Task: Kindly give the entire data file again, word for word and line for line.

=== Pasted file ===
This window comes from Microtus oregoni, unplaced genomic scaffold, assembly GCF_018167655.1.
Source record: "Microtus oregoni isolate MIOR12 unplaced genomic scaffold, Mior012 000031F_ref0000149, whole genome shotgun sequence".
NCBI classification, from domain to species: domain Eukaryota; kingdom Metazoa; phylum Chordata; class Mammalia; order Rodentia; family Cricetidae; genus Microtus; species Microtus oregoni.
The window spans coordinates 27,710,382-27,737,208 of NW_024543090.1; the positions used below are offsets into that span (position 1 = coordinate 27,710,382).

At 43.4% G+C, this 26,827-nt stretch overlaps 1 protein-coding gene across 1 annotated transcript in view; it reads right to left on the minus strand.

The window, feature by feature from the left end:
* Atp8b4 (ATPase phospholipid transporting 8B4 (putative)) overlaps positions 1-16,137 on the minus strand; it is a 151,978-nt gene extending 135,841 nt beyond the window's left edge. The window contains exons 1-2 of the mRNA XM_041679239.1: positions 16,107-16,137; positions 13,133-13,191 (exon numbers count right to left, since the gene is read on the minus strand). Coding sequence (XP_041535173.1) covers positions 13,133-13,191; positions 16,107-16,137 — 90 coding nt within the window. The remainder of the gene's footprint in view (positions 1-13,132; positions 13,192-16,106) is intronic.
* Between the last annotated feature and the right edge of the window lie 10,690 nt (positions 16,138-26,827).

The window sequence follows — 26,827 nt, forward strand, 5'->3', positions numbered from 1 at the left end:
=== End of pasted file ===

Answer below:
This window comes from Microtus oregoni, unplaced genomic scaffold, assembly GCF_018167655.1.
Source record: "Microtus oregoni isolate MIOR12 unplaced genomic scaffold, Mior012 000031F_ref0000149, whole genome shotgun sequence".
NCBI classification, from domain to species: domain Eukaryota; kingdom Metazoa; phylum Chordata; class Mammalia; order Rodentia; family Cricetidae; genus Microtus; species Microtus oregoni.
The window spans coordinates 27,710,382-27,737,208 of NW_024543090.1; the positions used below are offsets into that span (position 1 = coordinate 27,710,382).

At 43.4% G+C, this 26,827-nt stretch overlaps 1 protein-coding gene across 1 annotated transcript in view; it reads right to left on the minus strand.

The window, feature by feature from the left end:
* Atp8b4 (ATPase phospholipid transporting 8B4 (putative)) overlaps positions 1-16,137 on the minus strand; it is a 151,978-nt gene extending 135,841 nt beyond the window's left edge. The window contains exons 1-2 of the mRNA XM_041679239.1: positions 16,107-16,137; positions 13,133-13,191 (exon numbers count right to left, since the gene is read on the minus strand). Coding sequence (XP_041535173.1) covers positions 13,133-13,191; positions 16,107-16,137 — 90 coding nt within the window. The remainder of the gene's footprint in view (positions 1-13,132; positions 13,192-16,106) is intronic.
* Between the last annotated feature and the right edge of the window lie 10,690 nt (positions 16,138-26,827).

The window sequence follows — 26,827 nt, forward strand, 5'->3', positions numbered from 1 at the left end: